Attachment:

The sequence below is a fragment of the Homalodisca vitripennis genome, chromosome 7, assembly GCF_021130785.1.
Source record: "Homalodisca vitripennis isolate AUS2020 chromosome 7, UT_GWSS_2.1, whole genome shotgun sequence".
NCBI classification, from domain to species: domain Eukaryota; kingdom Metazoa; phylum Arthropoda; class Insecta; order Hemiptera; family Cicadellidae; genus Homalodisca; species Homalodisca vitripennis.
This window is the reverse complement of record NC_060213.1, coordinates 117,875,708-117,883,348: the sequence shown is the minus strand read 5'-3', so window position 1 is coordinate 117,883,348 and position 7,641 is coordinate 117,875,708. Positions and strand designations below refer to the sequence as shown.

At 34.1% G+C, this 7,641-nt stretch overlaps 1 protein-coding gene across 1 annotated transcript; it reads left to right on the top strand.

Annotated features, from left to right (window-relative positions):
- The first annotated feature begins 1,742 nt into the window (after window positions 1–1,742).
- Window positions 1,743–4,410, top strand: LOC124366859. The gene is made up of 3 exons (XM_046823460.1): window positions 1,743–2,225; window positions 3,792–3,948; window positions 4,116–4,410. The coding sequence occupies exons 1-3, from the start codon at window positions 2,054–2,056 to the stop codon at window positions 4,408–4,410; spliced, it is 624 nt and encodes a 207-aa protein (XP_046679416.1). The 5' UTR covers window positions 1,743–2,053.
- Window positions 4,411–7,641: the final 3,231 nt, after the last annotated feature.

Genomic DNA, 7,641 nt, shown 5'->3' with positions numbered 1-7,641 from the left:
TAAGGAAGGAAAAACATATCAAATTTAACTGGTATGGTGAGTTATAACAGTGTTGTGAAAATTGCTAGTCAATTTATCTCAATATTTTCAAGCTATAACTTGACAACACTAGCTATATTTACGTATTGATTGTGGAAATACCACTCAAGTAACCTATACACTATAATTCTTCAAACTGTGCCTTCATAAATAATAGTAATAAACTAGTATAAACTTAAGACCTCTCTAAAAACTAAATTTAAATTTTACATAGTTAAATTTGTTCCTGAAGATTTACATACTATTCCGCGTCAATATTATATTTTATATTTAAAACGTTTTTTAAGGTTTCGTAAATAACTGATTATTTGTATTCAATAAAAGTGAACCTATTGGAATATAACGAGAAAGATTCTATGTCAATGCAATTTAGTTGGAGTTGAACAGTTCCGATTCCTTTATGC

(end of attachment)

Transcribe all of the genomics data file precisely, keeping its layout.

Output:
The sequence below is a fragment of the Homalodisca vitripennis genome, chromosome 7, assembly GCF_021130785.1.
Source record: "Homalodisca vitripennis isolate AUS2020 chromosome 7, UT_GWSS_2.1, whole genome shotgun sequence".
NCBI classification, from domain to species: domain Eukaryota; kingdom Metazoa; phylum Arthropoda; class Insecta; order Hemiptera; family Cicadellidae; genus Homalodisca; species Homalodisca vitripennis.
This window is the reverse complement of record NC_060213.1, coordinates 117,875,708-117,883,348: the sequence shown is the minus strand read 5'-3', so window position 1 is coordinate 117,883,348 and position 7,641 is coordinate 117,875,708. Positions and strand designations below refer to the sequence as shown.

At 34.1% G+C, this 7,641-nt stretch overlaps 1 protein-coding gene across 1 annotated transcript; it reads left to right on the top strand.

Annotated features, from left to right (window-relative positions):
- The first annotated feature begins 1,742 nt into the window (after window positions 1–1,742).
- Window positions 1,743–4,410, top strand: LOC124366859. The gene is made up of 3 exons (XM_046823460.1): window positions 1,743–2,225; window positions 3,792–3,948; window positions 4,116–4,410. The coding sequence occupies exons 1-3, from the start codon at window positions 2,054–2,056 to the stop codon at window positions 4,408–4,410; spliced, it is 624 nt and encodes a 207-aa protein (XP_046679416.1). The 5' UTR covers window positions 1,743–2,053.
- Window positions 4,411–7,641: the final 3,231 nt, after the last annotated feature.

Genomic DNA, 7,641 nt, shown 5'->3' with positions numbered 1-7,641 from the left:
TAAGGAAGGAAAAACATATCAAATTTAACTGGTATGGTGAGTTATAACAGTGTTGTGAAAATTGCTAGTCAATTTATCTCAATATTTTCAAGCTATAACTTGACAACACTAGCTATATTTACGTATTGATTGTGGAAATACCACTCAAGTAACCTATACACTATAATTCTTCAAACTGTGCCTTCATAAATAATAGTAATAAACTAGTATAAACTTAAGACCTCTCTAAAAACTAAATTTAAATTTTACATAGTTAAATTTGTTCCTGAAGATTTACATACTATTCCGCGTCAATATTATATTTTATATTTAAAACGTTTTTTAAGGTTTCGTAAATAACTGATTATTTGTATTCAATAAAAGTGAACCTATTGGAATATAACGAGAAAGATTCTATGTCAATGCAATTTAGTTGGAGTTGAACAGTTCCGATTCCTTTATGC